Roman Polak is more complex.

Name Team Primary Points per 60 Corsi for per 60 Corsi against per 60 Time on Ice per Game Individual shots for per 60 Personal Shooting %
Roman Polak TOR 0.54 51.2 52.6 16.0 2.45 1.9
S.J 0.09 47.6 50.8 15.8 2.26 0.0

He is derided and despised by a lot of fans and also loved by fans who love big hits. He does add a genuinely unique physical dimension to the game, but that comes at the price of his temper, which San Jose paid for in this playoffs with foolish penalties. But all is forgiven when you're in the final.

Polak's usage is largely the same as in Toronto in terms of minutes, but the points dried right up, even as his shot suppression got better. His shot generation got worse too. That says quality of teammates to me.

Polak's defensive partner in San Jose has been Brenden Dillon almost exclusively. Dillon split time with a host of Sharks' defenders before they acquired Polak, and his results were mixed. He was great with Brent Burns! But that obviously wasn't how San Jose wanted to utilize Burns.

Even though Polak's only played 42 games for the Sharks, Dillon has more minutes on the ice with him than anyone else, and they've been good—not blow you away good, but they've done well where it matters and how it matters for the third pair.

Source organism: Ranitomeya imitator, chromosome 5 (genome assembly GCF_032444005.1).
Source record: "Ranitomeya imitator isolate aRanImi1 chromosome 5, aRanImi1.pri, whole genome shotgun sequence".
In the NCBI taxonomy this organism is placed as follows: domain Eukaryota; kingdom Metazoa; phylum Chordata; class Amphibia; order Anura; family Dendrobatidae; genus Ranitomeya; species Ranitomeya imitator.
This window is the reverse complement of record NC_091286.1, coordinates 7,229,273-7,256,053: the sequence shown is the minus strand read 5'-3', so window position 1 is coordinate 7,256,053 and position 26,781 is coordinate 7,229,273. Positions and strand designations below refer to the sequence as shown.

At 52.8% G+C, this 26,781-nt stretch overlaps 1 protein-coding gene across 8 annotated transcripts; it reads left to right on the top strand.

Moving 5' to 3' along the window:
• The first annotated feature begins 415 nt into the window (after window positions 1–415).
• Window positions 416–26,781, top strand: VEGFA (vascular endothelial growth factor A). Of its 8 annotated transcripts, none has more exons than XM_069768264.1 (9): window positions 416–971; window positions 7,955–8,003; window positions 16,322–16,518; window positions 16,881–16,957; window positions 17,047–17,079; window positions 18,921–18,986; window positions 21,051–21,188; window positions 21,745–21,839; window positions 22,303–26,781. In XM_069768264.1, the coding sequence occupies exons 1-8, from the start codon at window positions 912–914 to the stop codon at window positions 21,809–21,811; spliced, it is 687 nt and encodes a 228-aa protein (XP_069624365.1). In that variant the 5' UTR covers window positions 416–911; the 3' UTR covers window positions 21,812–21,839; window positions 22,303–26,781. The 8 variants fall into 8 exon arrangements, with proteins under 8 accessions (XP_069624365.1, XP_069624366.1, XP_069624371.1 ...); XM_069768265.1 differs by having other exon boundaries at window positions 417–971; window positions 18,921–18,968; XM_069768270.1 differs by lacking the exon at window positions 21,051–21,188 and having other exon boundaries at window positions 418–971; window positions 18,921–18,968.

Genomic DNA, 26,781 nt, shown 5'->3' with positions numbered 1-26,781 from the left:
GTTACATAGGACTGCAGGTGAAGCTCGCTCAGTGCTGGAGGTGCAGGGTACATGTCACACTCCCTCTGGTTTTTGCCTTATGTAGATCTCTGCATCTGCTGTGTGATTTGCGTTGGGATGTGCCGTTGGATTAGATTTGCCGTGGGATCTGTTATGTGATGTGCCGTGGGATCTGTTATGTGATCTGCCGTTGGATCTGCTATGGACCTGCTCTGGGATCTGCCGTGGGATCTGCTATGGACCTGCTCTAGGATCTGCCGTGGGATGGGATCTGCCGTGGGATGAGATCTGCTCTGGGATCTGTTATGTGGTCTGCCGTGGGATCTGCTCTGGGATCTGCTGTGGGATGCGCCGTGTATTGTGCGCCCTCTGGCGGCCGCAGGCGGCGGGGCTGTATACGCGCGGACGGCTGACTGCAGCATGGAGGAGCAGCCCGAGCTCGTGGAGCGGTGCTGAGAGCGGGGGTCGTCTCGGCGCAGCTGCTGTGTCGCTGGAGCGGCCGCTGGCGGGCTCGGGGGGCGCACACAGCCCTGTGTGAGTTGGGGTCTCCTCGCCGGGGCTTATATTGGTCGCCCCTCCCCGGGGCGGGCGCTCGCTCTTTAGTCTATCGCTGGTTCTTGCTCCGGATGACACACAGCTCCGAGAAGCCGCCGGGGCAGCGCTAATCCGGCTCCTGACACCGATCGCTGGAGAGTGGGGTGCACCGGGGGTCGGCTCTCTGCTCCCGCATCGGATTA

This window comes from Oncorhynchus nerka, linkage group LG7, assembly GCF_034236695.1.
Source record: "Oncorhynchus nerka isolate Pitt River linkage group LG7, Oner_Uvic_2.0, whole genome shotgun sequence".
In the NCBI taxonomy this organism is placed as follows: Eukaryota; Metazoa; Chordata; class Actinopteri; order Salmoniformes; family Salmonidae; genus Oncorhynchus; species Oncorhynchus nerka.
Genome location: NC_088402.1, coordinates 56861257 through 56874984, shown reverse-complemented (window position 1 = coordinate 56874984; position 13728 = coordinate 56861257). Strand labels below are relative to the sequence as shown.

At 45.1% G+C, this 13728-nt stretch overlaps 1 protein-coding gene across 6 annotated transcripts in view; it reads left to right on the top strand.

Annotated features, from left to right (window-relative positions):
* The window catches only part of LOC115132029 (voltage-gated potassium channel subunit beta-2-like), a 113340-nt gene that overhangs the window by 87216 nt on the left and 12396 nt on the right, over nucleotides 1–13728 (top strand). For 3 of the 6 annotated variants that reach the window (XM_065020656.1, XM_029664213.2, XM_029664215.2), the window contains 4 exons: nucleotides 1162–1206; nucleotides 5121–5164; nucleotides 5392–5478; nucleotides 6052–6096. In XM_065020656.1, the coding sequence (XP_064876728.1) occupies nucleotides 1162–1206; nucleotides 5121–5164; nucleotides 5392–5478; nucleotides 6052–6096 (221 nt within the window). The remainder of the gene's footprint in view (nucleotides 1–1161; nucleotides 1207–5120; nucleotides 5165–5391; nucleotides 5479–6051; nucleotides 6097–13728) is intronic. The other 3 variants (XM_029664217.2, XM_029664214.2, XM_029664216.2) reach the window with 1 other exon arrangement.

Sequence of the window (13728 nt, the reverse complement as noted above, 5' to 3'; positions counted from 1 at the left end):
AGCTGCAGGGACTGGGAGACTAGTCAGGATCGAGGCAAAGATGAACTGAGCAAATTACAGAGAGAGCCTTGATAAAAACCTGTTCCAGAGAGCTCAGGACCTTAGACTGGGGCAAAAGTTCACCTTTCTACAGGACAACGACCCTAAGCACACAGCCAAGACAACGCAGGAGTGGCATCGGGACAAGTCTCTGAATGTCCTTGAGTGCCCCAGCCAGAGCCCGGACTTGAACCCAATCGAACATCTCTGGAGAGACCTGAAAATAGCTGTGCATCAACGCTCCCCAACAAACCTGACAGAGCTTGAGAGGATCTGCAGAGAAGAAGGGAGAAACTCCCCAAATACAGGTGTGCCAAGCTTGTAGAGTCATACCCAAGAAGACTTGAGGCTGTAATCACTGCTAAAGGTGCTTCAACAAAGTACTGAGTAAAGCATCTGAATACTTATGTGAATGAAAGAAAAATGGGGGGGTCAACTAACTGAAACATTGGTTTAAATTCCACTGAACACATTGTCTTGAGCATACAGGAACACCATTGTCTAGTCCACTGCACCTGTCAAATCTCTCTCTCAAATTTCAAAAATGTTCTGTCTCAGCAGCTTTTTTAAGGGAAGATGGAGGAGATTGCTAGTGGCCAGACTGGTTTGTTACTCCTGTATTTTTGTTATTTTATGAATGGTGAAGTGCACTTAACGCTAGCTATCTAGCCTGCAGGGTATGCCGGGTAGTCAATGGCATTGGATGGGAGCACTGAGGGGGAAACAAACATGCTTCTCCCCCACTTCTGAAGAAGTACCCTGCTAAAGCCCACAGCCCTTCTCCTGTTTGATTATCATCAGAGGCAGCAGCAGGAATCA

They aren't on the ice for a lot of offence, and it shouldn't surprise that one of the forwards Polak plays the most with is Spaling. Spaling just kills his shots for. So do Chris Tierney and Dainius Zubrus.

When Polak is on the ice with Patrick Marleau and Joel Ward, he is flying in the offensive zone. He managed this on the Leafs playing behind some of their best forwards too, which is where that shots for number comes from in his Toronto games. He knows his place, and he supports good offence in a low-risk way very well. He's not Morgan Rielly, he's not even Matt Hunwick in terms of jumping into the play, but he can hold the line well.

He is actually better at offensive support than he is at playing in his own end. He's been okay for San Jose. Nothing to get excited about, and no, he's not going to do anything smart with the puck.

But for the Sharks, he's been a success. He's slotted into their lineup well, is good with his partner and can cope with their less than stellar fourth line like he's had a lot of practice at it. When the bottom pair gets a shift with better guys, he floats up with them rather than anchoring them to the sea floor like a lot of third pairing guys do.

I think the Sharks did very well to get Polak and Reimer, and Spaling isn't going to sink them. The Leafs got some good picks out of it all, and really, everyone's a winner here. Especially the guys going to the Stanley Cup Final.

When that's all over, and the free agent frenzy starts, Reimer and Polak both are going to cash in, one more than the other. Spaling may even find someone who thinks his brand of conservatism is worth overpaying for.